¶6 While this Court agrees with the general proposition that evidence of separate and independent crimes is inadmissible to prove the guilt of a person on trial for a criminal offense, we have also stated in many instances that evidence of other offenses may be admitted where there is a logical connection with the offense charged, or where the evidence is within a specific exception to the general exclusionary rule.
¶7 In the instant case, the testimony of the Kansas Officer dealing with the defendant's taking of his service revolver, together with the testimony of three separate eye-witnesses regarding the weapon used in the offense at issue, corroborated the identification of the defendant. In other words, the three eye-witnesses testified that the weapon used was of the same sort as the weapon taken in Kansas, making the identification of the defendant by the officer probative of the identity of Ledford's assailant.
¶8 It is important to keep in mind that Harold Akerson, who was in the car with defendant, testified that defendant had the gun (Exhibit 1) in his belt and that defendant had said he took it from a Kansas City police officer.
¶9 Therefore, since the officer's testimony identified the accused by linking him to the weapon used, it tended to prove an element in the State's case the identity of Ledford's assailant and therefore, it is the opinion of this Court that the trial judge ruled correctly under these circumstances in admitting the testimony, even though it was coincidentally evidence of another crime. See, Fields v. State, 77 Okl.Cr. 1, 138 P.2d 124; Nemecek v. State, 72 Okl.Cr. 195, 114 P.2d 492, 135 A.L.R. 1149; and, White v. State, 36 Okl.Cr. 57, 252 P. 455.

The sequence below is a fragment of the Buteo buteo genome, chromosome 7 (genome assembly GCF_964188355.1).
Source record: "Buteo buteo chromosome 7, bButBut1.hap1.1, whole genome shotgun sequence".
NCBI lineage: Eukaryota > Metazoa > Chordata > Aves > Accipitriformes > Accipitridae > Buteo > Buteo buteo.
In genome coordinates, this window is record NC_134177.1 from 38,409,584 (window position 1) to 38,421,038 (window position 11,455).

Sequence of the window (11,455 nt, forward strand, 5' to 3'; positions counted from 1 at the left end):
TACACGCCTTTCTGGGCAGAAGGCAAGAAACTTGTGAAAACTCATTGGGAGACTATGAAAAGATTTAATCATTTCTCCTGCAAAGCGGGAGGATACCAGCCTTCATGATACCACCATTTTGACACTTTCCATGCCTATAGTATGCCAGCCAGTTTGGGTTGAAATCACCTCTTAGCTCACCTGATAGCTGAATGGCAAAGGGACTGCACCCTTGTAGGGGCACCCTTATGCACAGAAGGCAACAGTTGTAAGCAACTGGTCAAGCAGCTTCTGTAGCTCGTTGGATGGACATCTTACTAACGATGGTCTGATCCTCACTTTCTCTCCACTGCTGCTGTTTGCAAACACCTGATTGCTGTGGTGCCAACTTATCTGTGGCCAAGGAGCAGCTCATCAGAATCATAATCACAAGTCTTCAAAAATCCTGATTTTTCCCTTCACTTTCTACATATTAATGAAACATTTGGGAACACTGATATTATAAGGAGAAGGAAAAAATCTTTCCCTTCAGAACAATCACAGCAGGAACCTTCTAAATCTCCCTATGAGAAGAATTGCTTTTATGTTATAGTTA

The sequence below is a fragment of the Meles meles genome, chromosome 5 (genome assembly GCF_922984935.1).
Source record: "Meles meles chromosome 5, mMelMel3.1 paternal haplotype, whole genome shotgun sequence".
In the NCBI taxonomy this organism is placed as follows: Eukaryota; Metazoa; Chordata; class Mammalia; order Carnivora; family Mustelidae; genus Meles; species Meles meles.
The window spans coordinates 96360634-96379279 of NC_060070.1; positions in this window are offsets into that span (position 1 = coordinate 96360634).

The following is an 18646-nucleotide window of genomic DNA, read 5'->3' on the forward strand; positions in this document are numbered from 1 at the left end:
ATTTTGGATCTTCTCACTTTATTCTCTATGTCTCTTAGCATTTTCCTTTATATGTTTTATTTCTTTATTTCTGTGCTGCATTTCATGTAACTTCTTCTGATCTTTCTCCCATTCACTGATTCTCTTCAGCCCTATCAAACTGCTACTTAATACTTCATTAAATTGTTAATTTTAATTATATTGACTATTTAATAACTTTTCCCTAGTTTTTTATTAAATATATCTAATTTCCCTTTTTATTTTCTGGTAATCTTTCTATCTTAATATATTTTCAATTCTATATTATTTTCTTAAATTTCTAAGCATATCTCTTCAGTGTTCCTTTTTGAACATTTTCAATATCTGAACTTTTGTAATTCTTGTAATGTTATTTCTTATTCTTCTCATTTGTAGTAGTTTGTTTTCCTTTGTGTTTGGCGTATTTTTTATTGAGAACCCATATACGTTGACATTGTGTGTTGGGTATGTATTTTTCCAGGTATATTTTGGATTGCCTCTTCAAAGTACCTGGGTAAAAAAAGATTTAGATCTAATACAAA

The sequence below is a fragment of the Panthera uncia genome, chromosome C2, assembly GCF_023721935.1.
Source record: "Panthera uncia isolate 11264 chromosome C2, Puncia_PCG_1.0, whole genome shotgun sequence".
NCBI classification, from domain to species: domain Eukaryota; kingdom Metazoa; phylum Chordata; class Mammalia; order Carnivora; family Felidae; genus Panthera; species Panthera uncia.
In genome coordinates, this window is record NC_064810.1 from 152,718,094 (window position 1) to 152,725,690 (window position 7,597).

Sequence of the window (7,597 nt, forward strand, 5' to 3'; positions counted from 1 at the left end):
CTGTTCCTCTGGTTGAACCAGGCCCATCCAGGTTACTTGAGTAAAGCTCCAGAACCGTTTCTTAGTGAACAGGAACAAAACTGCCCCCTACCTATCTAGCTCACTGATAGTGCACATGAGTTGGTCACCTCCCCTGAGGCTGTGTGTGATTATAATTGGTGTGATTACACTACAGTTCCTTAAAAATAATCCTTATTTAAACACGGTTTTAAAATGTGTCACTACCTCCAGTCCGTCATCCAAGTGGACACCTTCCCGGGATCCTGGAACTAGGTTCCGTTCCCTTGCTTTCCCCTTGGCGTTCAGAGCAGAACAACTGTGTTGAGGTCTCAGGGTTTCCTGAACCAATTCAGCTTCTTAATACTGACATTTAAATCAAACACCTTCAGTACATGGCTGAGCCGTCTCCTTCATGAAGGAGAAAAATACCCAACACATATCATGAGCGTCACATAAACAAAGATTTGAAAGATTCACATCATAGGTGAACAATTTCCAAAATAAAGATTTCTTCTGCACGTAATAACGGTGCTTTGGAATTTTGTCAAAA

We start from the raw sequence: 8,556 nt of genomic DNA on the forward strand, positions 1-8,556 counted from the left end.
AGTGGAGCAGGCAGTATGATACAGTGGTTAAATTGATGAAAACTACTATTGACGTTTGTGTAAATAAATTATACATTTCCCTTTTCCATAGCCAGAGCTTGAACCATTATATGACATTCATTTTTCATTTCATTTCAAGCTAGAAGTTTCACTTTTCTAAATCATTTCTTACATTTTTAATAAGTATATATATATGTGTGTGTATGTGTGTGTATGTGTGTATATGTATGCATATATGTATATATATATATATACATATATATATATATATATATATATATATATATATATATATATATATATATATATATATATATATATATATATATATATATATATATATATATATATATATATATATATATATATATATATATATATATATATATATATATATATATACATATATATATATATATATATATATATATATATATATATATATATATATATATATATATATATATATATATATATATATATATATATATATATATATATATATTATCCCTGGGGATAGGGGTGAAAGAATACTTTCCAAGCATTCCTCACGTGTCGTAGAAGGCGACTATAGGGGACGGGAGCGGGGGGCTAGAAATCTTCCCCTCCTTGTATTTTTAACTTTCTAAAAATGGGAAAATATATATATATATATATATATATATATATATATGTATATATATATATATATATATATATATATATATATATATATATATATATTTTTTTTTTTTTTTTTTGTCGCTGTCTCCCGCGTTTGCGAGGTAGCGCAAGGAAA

¶10 In the instant case, the circumstances of the crime committed by this defendant are so heinous and vicious, it could not possibly have prejudiced the jury any further by hearing the testimony of this witness. The conviction of the defendant was founded on the unimpeached and undenied testimony of three eye-witnesses.
¶11 To further support this view, the victim Ledford testified that the defendant related the words see cm pg. 73 where defendant stated repeatedly "I will blow your damned head off" * * * "Fall, you white son-of-a-bitch" stated three times, all the time shooting the victim first in the mouth (the bullet lodged next to his spine), through the neck, in the arm, in the elbow, in the side, and shot at Ledford a sixth time All for no apparent reason or provocation.
¶12 All of the evidence and testimony was uncontradicted.
¶13 This Court has repeatedly held that no judgment shall be set aside or new trial granted in any case on appeal on the ground of the improper admission or rejection of evidence, unless in the opinion of this Court, after an examination of the entire record, it appears that the error complained of has probably resulted in a miscarriage of justice, or constitutes a substantial violation of a constitutional or statutory right.
¶14 Under the overwhelming evidence in this case and the bizarre circumstances, which undoubtedly had the same effect on the jury that it has had on this Court, the defendant should consider himself fortunate that the maximum penalty was only twenty years.
¶15 Judgment and sentence affirmed.
BRETT, P.J., and BUSSEY, J., concur.